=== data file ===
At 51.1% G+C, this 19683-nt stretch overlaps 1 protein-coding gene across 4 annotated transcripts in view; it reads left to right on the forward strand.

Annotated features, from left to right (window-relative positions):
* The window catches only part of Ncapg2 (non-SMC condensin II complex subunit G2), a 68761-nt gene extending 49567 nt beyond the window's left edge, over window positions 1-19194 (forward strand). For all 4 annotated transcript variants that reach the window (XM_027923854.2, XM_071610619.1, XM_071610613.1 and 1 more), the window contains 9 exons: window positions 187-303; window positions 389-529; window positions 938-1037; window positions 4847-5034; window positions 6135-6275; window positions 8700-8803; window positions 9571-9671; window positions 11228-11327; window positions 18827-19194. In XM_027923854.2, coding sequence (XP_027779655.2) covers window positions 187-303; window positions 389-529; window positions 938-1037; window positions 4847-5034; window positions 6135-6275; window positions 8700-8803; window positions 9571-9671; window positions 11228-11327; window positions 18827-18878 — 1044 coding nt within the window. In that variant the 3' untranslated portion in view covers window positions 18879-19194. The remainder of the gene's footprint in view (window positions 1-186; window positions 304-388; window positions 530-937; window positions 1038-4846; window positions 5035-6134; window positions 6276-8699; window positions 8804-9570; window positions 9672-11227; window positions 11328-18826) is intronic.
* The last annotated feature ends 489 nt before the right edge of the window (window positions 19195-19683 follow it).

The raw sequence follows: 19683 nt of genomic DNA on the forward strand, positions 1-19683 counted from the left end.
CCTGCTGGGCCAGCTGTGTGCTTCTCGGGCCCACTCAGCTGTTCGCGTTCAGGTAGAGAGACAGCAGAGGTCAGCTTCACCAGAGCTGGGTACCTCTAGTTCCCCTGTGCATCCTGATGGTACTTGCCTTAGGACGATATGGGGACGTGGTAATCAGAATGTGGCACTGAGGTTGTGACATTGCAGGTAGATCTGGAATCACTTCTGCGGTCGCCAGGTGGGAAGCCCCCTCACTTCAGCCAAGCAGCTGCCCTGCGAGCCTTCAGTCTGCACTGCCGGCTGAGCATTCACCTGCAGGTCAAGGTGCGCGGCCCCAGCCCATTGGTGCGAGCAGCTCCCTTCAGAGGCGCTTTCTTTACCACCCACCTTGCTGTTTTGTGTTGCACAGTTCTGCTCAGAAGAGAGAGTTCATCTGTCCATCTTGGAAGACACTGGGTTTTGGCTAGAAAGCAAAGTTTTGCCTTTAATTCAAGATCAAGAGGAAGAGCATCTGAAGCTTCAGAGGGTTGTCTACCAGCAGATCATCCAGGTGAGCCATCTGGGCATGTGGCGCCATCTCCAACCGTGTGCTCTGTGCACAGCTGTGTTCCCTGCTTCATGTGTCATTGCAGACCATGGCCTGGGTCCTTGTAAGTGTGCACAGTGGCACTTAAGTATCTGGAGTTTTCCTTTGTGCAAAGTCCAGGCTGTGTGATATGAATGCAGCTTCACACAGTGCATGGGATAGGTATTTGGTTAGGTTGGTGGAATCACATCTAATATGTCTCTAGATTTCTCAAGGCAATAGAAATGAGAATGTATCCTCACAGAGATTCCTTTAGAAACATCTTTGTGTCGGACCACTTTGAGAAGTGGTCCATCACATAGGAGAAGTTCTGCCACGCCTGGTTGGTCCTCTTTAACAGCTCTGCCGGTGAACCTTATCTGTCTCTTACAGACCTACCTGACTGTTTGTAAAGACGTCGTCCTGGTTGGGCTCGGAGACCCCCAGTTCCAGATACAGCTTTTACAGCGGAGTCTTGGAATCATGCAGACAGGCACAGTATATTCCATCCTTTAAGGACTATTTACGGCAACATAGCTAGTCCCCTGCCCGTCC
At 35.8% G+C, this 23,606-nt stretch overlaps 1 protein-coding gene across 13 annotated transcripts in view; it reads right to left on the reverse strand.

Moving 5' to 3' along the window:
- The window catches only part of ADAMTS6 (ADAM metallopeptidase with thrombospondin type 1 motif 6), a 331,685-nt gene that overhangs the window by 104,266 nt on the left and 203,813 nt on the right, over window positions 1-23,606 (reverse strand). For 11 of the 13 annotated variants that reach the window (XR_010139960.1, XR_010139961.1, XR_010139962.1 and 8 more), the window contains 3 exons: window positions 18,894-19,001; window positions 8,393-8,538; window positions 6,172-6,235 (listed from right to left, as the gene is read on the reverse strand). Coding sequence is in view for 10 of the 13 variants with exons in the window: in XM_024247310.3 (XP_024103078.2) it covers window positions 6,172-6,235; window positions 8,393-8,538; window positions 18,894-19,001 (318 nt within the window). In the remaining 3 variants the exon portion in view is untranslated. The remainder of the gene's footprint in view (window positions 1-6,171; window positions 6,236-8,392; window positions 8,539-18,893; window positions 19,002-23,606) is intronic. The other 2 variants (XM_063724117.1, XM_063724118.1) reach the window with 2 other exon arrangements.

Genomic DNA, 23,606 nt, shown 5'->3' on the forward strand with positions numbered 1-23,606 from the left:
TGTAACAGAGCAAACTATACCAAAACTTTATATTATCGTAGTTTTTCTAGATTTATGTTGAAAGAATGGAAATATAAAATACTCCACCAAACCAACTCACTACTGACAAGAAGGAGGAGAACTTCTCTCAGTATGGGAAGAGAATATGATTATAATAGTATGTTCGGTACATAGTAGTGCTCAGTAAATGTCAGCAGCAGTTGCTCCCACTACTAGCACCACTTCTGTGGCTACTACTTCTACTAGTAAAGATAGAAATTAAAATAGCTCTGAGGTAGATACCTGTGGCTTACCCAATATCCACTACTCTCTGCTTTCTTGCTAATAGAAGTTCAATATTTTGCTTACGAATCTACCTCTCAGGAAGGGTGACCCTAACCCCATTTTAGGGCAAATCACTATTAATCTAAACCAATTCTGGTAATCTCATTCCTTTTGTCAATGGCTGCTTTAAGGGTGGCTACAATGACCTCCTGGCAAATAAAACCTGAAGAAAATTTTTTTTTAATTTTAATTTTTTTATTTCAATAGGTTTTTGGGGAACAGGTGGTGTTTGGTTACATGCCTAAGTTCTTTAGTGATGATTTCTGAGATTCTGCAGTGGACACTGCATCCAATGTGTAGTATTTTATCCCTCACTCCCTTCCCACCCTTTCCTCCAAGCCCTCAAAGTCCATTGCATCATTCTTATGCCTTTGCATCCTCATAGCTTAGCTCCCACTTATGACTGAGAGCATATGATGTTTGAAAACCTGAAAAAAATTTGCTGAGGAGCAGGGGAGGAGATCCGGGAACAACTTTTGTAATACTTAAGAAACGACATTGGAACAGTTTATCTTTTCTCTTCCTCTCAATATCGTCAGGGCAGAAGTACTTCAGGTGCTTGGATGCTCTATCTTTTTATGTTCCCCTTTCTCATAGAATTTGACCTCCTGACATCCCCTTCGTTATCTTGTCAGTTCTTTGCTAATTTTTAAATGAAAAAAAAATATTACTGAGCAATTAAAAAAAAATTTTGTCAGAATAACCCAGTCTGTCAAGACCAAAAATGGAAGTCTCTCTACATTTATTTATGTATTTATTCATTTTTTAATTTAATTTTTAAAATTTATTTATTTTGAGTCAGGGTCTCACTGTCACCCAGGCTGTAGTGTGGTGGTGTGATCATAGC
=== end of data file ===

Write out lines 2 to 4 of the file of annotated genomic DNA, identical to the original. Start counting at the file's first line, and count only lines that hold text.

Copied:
Annotated features, from left to right (window-relative positions):
* The window catches only part of Ncapg2 (non-SMC condensin II complex subunit G2), a 68761-nt gene extending 49567 nt beyond the window's left edge, over window positions 1-19194 (forward strand). For all 4 annotated transcript variants that reach the window (XM_027923854.2, XM_071610619.1, XM_071610613.1 and 1 more), the window contains 9 exons: window positions 187-303; window positions 389-529; window positions 938-1037; window positions 4847-5034; window positions 6135-6275; window positions 8700-8803; window positions 9571-9671; window positions 11228-11327; window positions 18827-19194. In XM_027923854.2, coding sequence (XP_027779655.2) covers window positions 187-303; window positions 389-529; window positions 938-1037; window positions 4847-5034; window positions 6135-6275; window positions 8700-8803; window positions 9571-9671; window positions 11228-11327; window positions 18827-18878 — 1044 coding nt within the window. In that variant the 3' untranslated portion in view covers window positions 18879-19194. The remainder of the gene's footprint in view (window positions 1-186; window positions 304-388; window positions 530-937; window positions 1038-4846; window positions 5035-6134; window positions 6276-8699; window positions 8804-9570; window positions 9672-11227; window positions 11328-18826) is intronic.
* The last annotated feature ends 489 nt before the right edge of the window (window positions 19195-19683 follow it).